"It was a kind of frustrating first two seasons [in Washington] not going to the playoffs. This is a team that has known how to get to the postseason, and I'm happy to be a part of that."

[+] EnlargeLe'coe Willingham
Gary Dineen/NBAE/Getty ImagesLe'coe Willingham and Atlanta look for a fresh start after losing four straight games to close the regular season.

As it has turned out, now under coach Mike Thibault, the Mystics are in the playoffs, too, and are Thomas' first-round foe.

It's also interesting that Thomas essentially has "replaced" Harding three different times. First in 2007-08 at Duke as a freshman, after Harding finished her career there in '07. Then as a WNBA rookie in Washington in 2011, after Harding had requested to be traded from the Mystics to the Dream. And now in Atlanta, with Harding having gone to Los Angeles.

This season, Thomas has averaged 8.5 points and 3.1 assists. And Bentley, a rookie out of Penn State, has averaged 8.3 points and 2.8 assists. Even though Thomas is still such a young player herself, she has helped to mentor Bentley.

"We're both up-tempo players who can get into the paint, but Alex is a great shooter," Thomas said. "She can hit her 3-ball and is a great distributor."

Thomas walked into a situation in Washington in 2011 where the team went from first in the East the year before to finishing last. In the 2011 and '12 seasons, the Mystics won just 11 games combined and never sniffed the playoffs.

"I felt like there were so many changes going on in D.C. when I came into the league," Thomas said. "Not just with the coaches, but the team was different. We were a really, really young team, and we felt a lot of pressure.

"With Atlanta, they still had their core group of experienced people here. I was able to come in and adapt quickly, and Alex was able to come in as a rookie and play her game and learn and grow. And not necessarily feel like every mistake she might make would really hurt us."

Bentley, like Hayes the year before, was not a first-round draft pick. Bentley was the first selection of the second round this year, No. 13 overall. Hayes wasn't taken until the second pick of the second round of 2012.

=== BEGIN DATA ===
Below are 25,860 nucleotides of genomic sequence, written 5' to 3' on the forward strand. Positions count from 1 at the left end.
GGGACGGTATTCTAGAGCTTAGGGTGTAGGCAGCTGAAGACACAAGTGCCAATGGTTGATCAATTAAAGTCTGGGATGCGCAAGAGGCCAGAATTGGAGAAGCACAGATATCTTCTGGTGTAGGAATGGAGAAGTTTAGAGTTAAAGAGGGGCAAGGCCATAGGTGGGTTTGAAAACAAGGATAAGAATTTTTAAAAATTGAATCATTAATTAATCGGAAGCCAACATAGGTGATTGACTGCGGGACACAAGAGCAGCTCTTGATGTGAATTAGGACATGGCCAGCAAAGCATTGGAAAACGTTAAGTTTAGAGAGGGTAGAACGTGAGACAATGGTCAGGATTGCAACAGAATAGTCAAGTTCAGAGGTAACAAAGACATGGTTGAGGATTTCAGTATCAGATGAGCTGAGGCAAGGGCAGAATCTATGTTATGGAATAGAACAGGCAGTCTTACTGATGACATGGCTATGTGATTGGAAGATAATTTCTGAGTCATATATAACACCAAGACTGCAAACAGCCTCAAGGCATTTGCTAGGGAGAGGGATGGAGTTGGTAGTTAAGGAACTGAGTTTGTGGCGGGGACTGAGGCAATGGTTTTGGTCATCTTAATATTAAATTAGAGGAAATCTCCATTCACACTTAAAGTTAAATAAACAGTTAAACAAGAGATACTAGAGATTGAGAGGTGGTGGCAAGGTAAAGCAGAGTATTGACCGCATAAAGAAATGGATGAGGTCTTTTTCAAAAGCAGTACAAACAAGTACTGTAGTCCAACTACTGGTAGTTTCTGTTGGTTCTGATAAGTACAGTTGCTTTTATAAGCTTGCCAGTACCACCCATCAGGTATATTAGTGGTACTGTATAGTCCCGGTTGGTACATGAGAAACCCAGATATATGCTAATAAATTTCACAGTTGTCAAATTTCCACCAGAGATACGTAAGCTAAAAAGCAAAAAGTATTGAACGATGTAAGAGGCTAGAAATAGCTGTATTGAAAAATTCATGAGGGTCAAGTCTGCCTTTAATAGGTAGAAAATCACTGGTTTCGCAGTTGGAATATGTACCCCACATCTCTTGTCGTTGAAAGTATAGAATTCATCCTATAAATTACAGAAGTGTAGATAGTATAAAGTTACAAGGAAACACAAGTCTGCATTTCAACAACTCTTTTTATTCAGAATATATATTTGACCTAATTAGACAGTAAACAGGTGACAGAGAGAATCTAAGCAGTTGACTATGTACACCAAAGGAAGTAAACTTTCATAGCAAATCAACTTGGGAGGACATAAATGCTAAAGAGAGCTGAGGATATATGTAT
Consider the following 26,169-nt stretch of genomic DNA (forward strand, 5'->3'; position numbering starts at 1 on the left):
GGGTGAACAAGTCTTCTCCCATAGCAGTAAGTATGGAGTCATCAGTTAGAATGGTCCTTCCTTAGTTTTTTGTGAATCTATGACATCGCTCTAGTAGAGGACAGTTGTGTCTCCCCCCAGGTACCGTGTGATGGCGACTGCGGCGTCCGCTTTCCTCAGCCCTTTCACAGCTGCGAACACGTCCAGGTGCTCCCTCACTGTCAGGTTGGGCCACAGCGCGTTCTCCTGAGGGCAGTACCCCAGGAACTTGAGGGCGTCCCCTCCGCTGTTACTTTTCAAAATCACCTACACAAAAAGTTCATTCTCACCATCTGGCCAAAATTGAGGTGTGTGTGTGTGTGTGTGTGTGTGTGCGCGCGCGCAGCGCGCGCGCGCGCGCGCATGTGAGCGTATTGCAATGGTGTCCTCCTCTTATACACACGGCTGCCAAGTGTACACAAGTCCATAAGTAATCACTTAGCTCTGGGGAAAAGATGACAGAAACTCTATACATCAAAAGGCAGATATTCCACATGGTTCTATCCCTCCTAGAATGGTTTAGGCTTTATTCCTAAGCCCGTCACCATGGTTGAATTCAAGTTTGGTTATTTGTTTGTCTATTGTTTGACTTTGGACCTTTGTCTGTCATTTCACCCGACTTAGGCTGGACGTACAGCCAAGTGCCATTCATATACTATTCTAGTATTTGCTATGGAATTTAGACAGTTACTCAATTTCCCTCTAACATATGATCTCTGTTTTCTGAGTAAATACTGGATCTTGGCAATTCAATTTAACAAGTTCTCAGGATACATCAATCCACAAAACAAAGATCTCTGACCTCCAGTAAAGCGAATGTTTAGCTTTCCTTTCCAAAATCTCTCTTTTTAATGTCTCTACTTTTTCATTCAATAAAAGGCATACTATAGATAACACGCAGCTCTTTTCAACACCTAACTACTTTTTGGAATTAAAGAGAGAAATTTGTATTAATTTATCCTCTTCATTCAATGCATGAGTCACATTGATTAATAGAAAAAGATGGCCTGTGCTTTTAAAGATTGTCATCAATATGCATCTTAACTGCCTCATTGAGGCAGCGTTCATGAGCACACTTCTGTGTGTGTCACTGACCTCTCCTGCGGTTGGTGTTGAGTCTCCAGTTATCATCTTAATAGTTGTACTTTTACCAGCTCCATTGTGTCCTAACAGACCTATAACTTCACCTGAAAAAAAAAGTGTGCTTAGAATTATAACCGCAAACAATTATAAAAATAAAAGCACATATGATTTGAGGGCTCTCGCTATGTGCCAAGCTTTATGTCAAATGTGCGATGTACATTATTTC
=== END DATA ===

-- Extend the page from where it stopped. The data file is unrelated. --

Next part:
Especially considering 2012 was a pretty weak draft overall, UConn grad Hayes dropping that far seemed bizarre then. It continues to look like a steal for the Dream.

"To me, Tiffany is our secret weapon," Herrington said. "She has grown from her first year to her second, with not only being a better offensive player but stronger defensively. Every game, we can count on her to give up her body, take a charge, whatever is needed. It's a joy to have her on the team."

Hayes dealt with a torn meniscus -- she had surgery in July -- that limited her to 23 games this season, but she has averaged 11.3 points. Bentley has been the Dream's top 3-point shooter with 28 treys.

"We thought Bentley would be a first-rounder, but she dropped to us in the second round," Williams said. "And with Tiffany, that was a no-brainer pick for us. We felt she had talent, drive, and energy, and would improve over the years. She has proven that for us throughout this year, and also last year."

So while all eyes naturally will be on McCoughtry during this series from Atlanta's standpoint, the contributions around her have made a difference, too. The Dream aren't coming into the playoffs on a high note, having lost their last four games of the regular season.

But they are not thinking about it from that standpoint.

"It is really something we have to remember: It's a clean slate in the playoffs," Herrington said. "We haven't been a good road team, but that's something we can still figure out. Now, it's about cleaning up things, staying in rhythm. But the fun is going to start in the playoffs, when it really counts."

Mechelle Voepel joined ESPN.com in 1996 and covers women's college hoops, the WNBA, the LPGA, and additional collegiate sports for espnW.